Chasing Horse also is accused of recording sexual assaults and arranging sex with the victims for other men who paid him.
He was arrested nearly a decade after he was banished from the Fort Peck Reservation in Poplar, Montana, amid allegations of human trafficking.
Fort Peck tribal leaders had voted 7-0 to ban Chasing Horse from stepping foot again on the reservation, citing the trafficking allegations in addition to accusations of drug dealing, spiritual abuse and intimidation of tribal members, Indian County Today reported.
State attorneys general and lawmakers around the US are looking into creating specialized units to handle cases involving Native American women.
In South Dakota, where police said Chasing Horse committed some of his crimes, the attorney general’s office has put a new focus on crimes against Native American people, including human trafficking and killings.
Chasing Horse was born on the Rosebud Reservation in South Dakota, which is home to the Sicangu Sioux, one of the seven tribes of the Lakota nation.


Pakistani actress Sajal Aly to play lead role in series adaptation of classical Urdu novel

Updated 30 January 2023

Pakistani actress Sajal Aly to play lead role in series adaptation of classical Urdu novel

  • 'Umrao Jaan Ada' is an 1899 Urdu novel that follows a courtesan's life
  • Producer hopes eight-part series will 'develop different characters' from novel

KARACHI: Pakistani actress Sajal Aly has been roped in to play the lead role in an upcoming series based on the classical Urdu novel from 1899, 'Umrao Jaan Ada', the producer of the show confirmed on Monday, saying that the series would spotlight more original characters from the novel.   

Penned by renowned author Mirza Hadi Ruswa, Umrao Jaan Ada has been hailed as one of the most renowned Urdu-language novels of all time. The novel chronicles the life of a courtesan named Umrao Jaan and has garnered critical acclaim for its portrayal of culture in the 19th-century century subcontinent. 

The hit novel has been adapted numerous times over the decades. Pakistani director Hasan Tariq turned the novel into a film in 1972 while private news channel Geo Entertainment aired a TV adaptation of the same novel in 2003. 

The most renowned adaptation of the novel came in 1981 when Indian director Muzaffar Ali helmed a movie on the famous character, starring popular Bollywood actress Rekha. Indian writer, director and producer Jyoti Prakash Dutta also directed an Umrao Jaan movie in 2006 starring Aishwarya Rai Bachchan. 

The upcoming Pakistani series will be packaged and produced by Abu Dhabi-based South Asian celebrity management agency, Action Consultancy. 

“The makers of this project feel that Sajal [Aly] will do justice to the complex character of Umrao [Jan]," Hamid Hussain, producer and chief executive officer of Action Consultancy, told Arab News. "Our project has two primary female characters, one of which is Umrao Jaan.”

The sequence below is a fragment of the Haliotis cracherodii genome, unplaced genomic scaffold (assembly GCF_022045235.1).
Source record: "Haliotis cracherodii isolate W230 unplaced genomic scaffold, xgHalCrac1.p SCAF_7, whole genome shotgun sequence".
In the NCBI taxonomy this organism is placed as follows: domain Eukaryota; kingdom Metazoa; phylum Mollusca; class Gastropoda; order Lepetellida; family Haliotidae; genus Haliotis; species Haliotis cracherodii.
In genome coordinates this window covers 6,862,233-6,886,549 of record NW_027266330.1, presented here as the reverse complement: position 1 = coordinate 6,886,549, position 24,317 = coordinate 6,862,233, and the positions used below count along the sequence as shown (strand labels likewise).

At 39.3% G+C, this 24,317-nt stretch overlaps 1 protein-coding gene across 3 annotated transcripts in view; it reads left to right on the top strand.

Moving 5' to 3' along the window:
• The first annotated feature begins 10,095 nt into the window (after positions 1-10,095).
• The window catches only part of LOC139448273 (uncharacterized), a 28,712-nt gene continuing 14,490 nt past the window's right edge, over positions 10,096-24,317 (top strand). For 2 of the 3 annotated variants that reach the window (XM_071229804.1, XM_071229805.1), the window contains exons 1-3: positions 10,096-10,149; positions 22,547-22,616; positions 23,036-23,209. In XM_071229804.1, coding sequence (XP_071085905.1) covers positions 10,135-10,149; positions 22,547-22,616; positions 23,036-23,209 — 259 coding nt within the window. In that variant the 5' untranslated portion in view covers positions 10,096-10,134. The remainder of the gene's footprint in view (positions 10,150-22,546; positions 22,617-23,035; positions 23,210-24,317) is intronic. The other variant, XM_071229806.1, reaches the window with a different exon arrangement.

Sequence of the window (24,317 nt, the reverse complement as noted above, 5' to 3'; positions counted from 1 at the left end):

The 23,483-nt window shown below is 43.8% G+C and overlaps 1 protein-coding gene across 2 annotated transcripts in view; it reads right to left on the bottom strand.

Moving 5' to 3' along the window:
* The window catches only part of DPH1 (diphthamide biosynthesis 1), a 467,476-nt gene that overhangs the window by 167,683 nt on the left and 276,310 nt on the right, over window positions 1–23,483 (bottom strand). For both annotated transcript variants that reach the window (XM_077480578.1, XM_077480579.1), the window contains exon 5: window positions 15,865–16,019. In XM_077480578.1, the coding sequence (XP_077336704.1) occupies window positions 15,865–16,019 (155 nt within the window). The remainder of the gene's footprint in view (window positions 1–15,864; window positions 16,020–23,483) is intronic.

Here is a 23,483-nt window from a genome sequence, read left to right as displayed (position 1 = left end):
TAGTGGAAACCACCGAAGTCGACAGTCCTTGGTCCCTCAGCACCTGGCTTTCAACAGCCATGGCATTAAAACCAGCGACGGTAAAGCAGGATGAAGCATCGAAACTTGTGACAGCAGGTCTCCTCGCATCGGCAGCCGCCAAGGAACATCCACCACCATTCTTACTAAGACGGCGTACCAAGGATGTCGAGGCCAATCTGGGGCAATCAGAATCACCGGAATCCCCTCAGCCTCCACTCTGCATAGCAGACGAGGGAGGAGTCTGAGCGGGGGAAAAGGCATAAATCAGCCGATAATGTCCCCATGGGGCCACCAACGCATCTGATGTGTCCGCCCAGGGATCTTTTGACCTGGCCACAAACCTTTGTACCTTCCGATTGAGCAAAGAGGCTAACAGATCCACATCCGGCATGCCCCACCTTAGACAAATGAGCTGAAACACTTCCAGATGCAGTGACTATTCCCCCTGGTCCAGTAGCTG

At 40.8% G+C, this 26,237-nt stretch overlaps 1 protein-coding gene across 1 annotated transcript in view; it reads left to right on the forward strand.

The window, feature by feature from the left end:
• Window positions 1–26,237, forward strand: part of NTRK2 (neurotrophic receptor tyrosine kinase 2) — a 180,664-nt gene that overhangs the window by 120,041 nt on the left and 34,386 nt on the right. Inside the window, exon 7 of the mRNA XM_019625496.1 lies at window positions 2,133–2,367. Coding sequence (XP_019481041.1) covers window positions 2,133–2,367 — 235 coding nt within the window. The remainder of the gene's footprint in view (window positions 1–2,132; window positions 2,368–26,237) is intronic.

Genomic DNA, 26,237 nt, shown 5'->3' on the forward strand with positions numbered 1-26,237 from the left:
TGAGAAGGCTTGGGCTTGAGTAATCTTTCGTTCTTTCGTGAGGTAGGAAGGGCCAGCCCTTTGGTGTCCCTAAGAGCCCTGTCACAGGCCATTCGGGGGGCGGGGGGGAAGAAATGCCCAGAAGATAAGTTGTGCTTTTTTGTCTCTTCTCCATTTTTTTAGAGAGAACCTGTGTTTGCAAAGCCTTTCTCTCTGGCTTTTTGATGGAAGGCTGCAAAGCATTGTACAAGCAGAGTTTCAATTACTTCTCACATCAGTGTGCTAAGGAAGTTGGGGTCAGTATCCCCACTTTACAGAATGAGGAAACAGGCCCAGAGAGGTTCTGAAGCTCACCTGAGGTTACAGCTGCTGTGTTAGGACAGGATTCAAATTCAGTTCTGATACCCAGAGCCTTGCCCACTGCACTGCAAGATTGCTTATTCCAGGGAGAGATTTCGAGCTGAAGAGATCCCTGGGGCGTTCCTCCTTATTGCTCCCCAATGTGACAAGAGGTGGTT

Hussain acknowledged that Ali's 1981 Umrao Jaan adaptation was the most "remembered" one. However, he said film adaptations always have always been "rushed" versions of original works of art. 

"Unfortunately, film adaptations have to narrate the entire story in a short time and thus have always been rushed," Hussain said. “As an eight-part series, we have time to develop the different characters from the original novel.”

Aly, who has starred in a string of hit Pakistani drama serials and movie projects, confirmed she would play Umrao Jaan in the series adaptation.

“Can’t say anything about it right now but the news is right,” Aly confirmed to Arab News on Sunday.  

Hussain said the names of other cast members would be announced at the "right time."

“The series adaptation relies heavily on the original Urdu version of the novel, unlike the film adaptations that had taken creative liberties to fit the story into a film narrative," he said.  

"There is a lot in the novel that has never been shown in an audiovisual project.”

Pakistan's Dawn reported that the series was going to stream on a major online service but the producer declined to confirm which one, when asked by Arab News.

Nigerian artist uses AI to re-imagine life for the elderly

Updated 30 January 2023

Nigerian artist uses AI to re-imagine life for the elderly

LAGOS: A Nigerian artist is using artificial intelligence to re-imagine life for African elderly people by showcasing near real-life pictures and videos of them walking down the fashion ramp and on the beach.
Malik Afegbua, who is also a film maker, said because many elderly people were marginalized in society, especially in the fashion world, he began to imagine how they would look if they were models.
Afegbua started posting some of his work on social media and it went viral.
He came up with “Elders Series,” a catalogue of pictures and videos showing white-haired women and bearded men strutting the runway for a virtual fashion show in Afrocentric attire, including ornamental neck and arm bands.
“So I wanted to ... imagine the elderly people in a place that is not either in a sad space or in a suppressed state,” Afegbua told Reuters.
“However, when I was making it, I kind of knew there was something there. I was like this is dope. I’m loving what I’m seeing.”
Afegbua was not always an artist. He studied business in university but stepped into the world of filming after a friend bought him a camera in 2011.
He said the idea to explore a different world for old people came when his elderly mother fell ill. Using an artificial intelligence app, he started creating content showing a brighter side of old age.